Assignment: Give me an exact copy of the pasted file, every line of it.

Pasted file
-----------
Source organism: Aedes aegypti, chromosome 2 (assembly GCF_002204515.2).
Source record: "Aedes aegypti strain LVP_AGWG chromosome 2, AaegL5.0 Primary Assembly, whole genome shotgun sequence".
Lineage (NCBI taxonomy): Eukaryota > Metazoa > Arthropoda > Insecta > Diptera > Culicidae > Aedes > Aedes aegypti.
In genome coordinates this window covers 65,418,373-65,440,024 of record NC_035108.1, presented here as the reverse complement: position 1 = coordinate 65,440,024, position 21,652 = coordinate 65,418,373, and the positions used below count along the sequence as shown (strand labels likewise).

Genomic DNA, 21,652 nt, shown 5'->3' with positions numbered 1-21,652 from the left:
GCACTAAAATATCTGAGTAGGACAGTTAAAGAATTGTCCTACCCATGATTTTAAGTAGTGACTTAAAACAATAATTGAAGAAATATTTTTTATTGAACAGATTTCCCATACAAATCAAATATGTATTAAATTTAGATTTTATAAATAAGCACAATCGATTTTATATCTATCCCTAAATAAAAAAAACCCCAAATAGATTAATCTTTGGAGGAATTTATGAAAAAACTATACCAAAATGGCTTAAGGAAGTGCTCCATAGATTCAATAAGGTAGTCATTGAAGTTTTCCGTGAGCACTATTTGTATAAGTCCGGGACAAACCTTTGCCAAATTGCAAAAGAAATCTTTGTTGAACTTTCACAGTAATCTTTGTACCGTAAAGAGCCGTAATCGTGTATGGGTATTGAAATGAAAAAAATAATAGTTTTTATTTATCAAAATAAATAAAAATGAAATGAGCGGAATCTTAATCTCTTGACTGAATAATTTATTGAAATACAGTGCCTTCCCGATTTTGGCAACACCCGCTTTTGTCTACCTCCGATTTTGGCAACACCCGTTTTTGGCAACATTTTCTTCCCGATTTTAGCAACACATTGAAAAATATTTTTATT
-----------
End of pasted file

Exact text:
Source organism: Aedes aegypti, chromosome 2 (assembly GCF_002204515.2).
Source record: "Aedes aegypti strain LVP_AGWG chromosome 2, AaegL5.0 Primary Assembly, whole genome shotgun sequence".
Lineage (NCBI taxonomy): Eukaryota > Metazoa > Arthropoda > Insecta > Diptera > Culicidae > Aedes > Aedes aegypti.
In genome coordinates this window covers 65,418,373-65,440,024 of record NC_035108.1, presented here as the reverse complement: position 1 = coordinate 65,440,024, position 21,652 = coordinate 65,418,373, and the positions used below count along the sequence as shown (strand labels likewise).

Genomic DNA, 21,652 nt, shown 5'->3' with positions numbered 1-21,652 from the left:
GCACTAAAATATCTGAGTAGGACAGTTAAAGAATTGTCCTACCCATGATTTTAAGTAGTGACTTAAAACAATAATTGAAGAAATATTTTTTATTGAACAGATTTCCCATACAAATCAAATATGTATTAAATTTAGATTTTATAAATAAGCACAATCGATTTTATATCTATCCCTAAATAAAAAAAACCCCAAATAGATTAATCTTTGGAGGAATTTATGAAAAAACTATACCAAAATGGCTTAAGGAAGTGCTCCATAGATTCAATAAGGTAGTCATTGAAGTTTTCCGTGAGCACTATTTGTATAAGTCCGGGACAAACCTTTGCCAAATTGCAAAAGAAATCTTTGTTGAACTTTCACAGTAATCTTTGTACCGTAAAGAGCCGTAATCGTGTATGGGTATTGAAATGAAAAAAATAATAGTTTTTATTTATCAAAATAAATAAAAATGAAATGAGCGGAATCTTAATCTCTTGACTGAATAATTTATTGAAATACAGTGCCTTCCCGATTTTGGCAACACCCGCTTTTGTCTACCTCCGATTTTGGCAACACCCGTTTTTGGCAACATTTTCTTCCCGATTTTAGCAACACATTGAAAAATATTTTTATT